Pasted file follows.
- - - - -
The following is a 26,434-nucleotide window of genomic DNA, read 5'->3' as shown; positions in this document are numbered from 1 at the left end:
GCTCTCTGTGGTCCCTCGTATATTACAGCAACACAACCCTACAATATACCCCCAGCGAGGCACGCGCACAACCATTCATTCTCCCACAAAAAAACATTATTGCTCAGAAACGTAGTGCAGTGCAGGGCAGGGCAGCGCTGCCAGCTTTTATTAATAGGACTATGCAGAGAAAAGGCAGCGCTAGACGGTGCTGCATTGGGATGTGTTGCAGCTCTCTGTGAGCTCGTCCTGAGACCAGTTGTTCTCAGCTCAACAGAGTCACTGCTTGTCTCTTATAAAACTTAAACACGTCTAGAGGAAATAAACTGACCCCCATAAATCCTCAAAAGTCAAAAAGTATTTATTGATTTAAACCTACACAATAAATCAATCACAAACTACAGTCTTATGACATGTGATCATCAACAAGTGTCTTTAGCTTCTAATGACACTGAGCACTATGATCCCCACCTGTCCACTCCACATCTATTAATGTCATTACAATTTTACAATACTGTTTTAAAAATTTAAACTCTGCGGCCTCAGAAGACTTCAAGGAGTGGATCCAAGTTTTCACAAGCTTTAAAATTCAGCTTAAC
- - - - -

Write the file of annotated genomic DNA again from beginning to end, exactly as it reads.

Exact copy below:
The following is a 26,434-nucleotide window of genomic DNA, read 5'->3' as shown; positions in this document are numbered from 1 at the left end:
GCTCTCTGTGGTCCCTCGTATATTACAGCAACACAACCCTACAATATACCCCCAGCGAGGCACGCGCACAACCATTCATTCTCCCACAAAAAAACATTATTGCTCAGAAACGTAGTGCAGTGCAGGGCAGGGCAGCGCTGCCAGCTTTTATTAATAGGACTATGCAGAGAAAAGGCAGCGCTAGACGGTGCTGCATTGGGATGTGTTGCAGCTCTCTGTGAGCTCGTCCTGAGACCAGTTGTTCTCAGCTCAACAGAGTCACTGCTTGTCTCTTATAAAACTTAAACACGTCTAGAGGAAATAAACTGACCCCCATAAATCCTCAAAAGTCAAAAAGTATTTATTGATTTAAACCTACACAATAAATCAATCACAAACTACAGTCTTATGACATGTGATCATCAACAAGTGTCTTTAGCTTCTAATGACACTGAGCACTATGATCCCCACCTGTCCACTCCACATCTATTAATGTCATTACAATTTTACAATACTGTTTTAAAAATTTAAACTCTGCGGCCTCAGAAGACTTCAAGGAGTGGATCCAAGTTTTCACAAGCTTTAAAATTCAGCTTAAC